- Desired service level: A business’s targeted probability that the inventory on hand is enough to meet actual customer demand. To get this number, you’d balance inventory costs against the cost of a stockout.
- Standard deviation of lead time: Recall that lead time is how long it takes from placing an order to receiving product from a supplier. While suppliers may quote a lead time, in reality, this number fluctuates. The standard deviation of lead time accounts for these variations from the norm.
- Demand average: The average quantity of products purchased by customers during a period of time.
Let’s turn back to our jeggings example. You’ve determined your desired service level to be 90%. However, you don’t plug that figure into the equation. Instead, a 90% desired service level would be a 1.28 Z-score, which is what you use in the calculation.
With the standard deviation of lead time to be 16 days and demand average to be 125 units of jeggings per day (recall this metric from earlier), your retail math looks like this:
Safety stock = 1.28 * 16 * 125 = 2560
How to calculate reorder point
You may have heard of ROP inventory in conversations around reorder point. ROP is the acronym for reorder point, and ROP inventory simply refers to the level of inventory at which you’ll reorder to be able to meet demand and optimize inventory control.
The ROP formula takes the safety stock, as well as lead time, to determine what that level is:
Reorder point = lead time demand + safety stock
For that calculation, lead time demand is as follows:
Lead time demand = lead time * average daily sales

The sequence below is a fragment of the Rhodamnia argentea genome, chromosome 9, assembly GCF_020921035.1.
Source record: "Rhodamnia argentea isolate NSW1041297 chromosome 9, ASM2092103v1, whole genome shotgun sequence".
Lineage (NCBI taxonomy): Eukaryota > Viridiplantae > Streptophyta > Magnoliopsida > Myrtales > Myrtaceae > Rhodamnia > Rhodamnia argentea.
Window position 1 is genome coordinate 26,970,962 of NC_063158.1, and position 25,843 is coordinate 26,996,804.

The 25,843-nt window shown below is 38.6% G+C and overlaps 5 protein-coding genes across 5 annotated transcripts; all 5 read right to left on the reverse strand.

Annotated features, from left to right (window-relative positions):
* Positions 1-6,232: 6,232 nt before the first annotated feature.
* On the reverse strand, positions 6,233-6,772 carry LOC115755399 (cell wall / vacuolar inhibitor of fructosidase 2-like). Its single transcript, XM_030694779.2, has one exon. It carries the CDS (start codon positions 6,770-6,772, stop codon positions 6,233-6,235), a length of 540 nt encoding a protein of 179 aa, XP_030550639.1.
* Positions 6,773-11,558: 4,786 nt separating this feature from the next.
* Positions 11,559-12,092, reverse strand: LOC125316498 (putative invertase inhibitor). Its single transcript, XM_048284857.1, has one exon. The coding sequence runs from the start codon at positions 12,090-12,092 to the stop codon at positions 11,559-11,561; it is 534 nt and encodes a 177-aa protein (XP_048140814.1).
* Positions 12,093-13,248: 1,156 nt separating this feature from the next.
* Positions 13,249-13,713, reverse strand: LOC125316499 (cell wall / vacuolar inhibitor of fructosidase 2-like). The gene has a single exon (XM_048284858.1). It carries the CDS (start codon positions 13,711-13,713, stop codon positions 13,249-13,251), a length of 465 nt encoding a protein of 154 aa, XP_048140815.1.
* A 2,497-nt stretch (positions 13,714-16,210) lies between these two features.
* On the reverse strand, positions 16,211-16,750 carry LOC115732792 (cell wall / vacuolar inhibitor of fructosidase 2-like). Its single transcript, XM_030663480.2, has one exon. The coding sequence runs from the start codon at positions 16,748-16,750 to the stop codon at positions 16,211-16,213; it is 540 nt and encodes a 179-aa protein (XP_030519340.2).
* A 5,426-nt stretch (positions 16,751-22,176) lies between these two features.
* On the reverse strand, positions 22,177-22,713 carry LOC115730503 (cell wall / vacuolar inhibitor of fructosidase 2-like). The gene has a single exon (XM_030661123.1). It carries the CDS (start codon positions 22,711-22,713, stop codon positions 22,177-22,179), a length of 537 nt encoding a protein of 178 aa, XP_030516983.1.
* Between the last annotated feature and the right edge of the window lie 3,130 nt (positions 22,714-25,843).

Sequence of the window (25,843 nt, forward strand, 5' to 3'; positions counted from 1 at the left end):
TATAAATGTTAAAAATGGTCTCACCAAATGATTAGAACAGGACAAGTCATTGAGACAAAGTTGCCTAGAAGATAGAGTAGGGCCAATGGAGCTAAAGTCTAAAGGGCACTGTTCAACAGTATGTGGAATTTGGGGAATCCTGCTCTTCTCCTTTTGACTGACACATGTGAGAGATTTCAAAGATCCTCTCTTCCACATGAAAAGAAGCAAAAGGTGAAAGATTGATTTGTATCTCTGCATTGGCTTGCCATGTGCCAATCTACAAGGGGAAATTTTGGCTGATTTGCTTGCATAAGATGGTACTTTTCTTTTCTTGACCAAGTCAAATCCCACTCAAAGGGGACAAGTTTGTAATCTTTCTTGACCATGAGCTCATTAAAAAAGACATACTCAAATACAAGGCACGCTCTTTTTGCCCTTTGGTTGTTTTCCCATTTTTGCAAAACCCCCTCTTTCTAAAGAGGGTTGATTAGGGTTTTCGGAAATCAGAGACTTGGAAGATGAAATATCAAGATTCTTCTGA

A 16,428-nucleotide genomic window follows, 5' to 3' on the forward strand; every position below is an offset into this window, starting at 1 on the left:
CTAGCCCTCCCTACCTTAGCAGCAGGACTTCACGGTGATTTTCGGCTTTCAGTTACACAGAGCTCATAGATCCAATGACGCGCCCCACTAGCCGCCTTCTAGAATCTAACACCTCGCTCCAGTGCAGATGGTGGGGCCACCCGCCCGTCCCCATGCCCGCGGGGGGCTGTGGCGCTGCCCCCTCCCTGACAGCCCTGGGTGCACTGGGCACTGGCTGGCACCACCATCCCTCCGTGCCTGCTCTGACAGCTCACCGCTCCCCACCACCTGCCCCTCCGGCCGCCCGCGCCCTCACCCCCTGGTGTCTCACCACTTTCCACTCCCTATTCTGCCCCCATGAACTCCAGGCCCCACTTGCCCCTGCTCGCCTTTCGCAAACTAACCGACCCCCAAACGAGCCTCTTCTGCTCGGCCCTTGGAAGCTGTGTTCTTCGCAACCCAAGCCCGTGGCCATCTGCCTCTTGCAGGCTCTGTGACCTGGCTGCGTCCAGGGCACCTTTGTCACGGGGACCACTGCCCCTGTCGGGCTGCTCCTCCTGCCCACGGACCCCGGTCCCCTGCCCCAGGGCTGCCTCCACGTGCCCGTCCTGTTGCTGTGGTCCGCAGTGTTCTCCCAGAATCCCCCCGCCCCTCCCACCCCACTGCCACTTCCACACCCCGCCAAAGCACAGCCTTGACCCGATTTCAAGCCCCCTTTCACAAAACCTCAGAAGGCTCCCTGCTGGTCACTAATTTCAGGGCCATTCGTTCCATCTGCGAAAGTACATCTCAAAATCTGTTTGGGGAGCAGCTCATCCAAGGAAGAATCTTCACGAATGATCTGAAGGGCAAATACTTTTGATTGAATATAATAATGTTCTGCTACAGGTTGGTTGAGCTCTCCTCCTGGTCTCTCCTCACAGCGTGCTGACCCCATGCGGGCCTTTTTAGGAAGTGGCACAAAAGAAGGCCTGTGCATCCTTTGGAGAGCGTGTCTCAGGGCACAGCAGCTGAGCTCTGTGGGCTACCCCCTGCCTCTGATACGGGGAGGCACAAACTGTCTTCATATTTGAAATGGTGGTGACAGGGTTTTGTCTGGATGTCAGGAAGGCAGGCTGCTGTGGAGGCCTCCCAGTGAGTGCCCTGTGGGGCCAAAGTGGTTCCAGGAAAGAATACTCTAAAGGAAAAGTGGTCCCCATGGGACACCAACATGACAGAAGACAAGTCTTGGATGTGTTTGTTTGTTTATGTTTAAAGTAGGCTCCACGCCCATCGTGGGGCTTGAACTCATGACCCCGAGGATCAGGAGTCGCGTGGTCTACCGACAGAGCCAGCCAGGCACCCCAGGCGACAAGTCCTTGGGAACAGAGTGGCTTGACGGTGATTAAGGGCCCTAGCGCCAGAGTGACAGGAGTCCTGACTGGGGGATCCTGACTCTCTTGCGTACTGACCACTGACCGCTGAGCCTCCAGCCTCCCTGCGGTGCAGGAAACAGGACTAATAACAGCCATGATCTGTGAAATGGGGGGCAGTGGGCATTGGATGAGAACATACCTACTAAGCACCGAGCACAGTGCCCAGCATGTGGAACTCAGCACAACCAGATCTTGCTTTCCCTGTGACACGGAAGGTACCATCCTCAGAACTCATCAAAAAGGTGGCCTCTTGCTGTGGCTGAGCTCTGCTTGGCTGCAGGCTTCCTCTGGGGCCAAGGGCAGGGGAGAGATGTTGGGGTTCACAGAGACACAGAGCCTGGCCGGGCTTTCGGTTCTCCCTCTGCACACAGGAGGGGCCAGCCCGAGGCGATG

You may also be wondering how to calculate lead time. The lead time formula is as follows:
Lead time = sum of number of days from date of order until date merchandise is received in warehouse
Going back to the jeggings, recall that lead time is 15 days, and the average daily usage rate is 125 units. Here’s how the reorder point formula would work:
Lead time demand = 15 * 125 = 1875
Reorder point = 1875 + standard deviation
When you get down to XX units of jeggings, it’s time to place an order to restock.
Many inventory management software options will automatically calculate your reorder point and process purchase orders for you, helping to reduce the risk of stockouts.
If you find your safety stock is too high, here are some ways to reduce it:
- Leverage automation: Automation does not only save time, but they can also keep your data more accurate. As systems are connected and using the same data points, operations management is more streamlined and efficient. For example, if you set your inventory management software to automatically reorder when inventory hits a certain point, you don’t need to wait until someone comes into the office to do it manually.
- Optimize your supply chain: Look for local suppliers, increase collaborations with your existing suppliers, and conduct an audit on your existing supply chain to see where you have the biggest opportunity.
- Reduce lead time: One easy way to reduce safety stock is to work to reduce lead times. Ask your existing suppliers to see if there’s a way to expedite the process, and if not, shop around to see if there’s someone else who can — without sacrificing quality.
- Create steady demand: Keep a close eye on demand spikes and dips — what caused those fluctuations? From there, look at ways to address it. For example, you might consider increasing your marketing and advertising budget during dips. Increase collaboration between marketing and retail ops; make sure they’re each proactively communicating.
- Analyze and optimize: Is your safety stock being put to good use? You’ll never know unless you take a look at it to see how it’s performing. You might find that you can reduce safety stock for particular items or reduce lead time for others, for instance.
Applying the Safety Stock Formula to Your Business
While it’s crucial to find safety stock and apply it to your business, it’s only one inventory metric among many. It gives a snapshot of your business through one perspective. The real value is when you look at your KPIs holistically, identifying trends, issues and even your wins.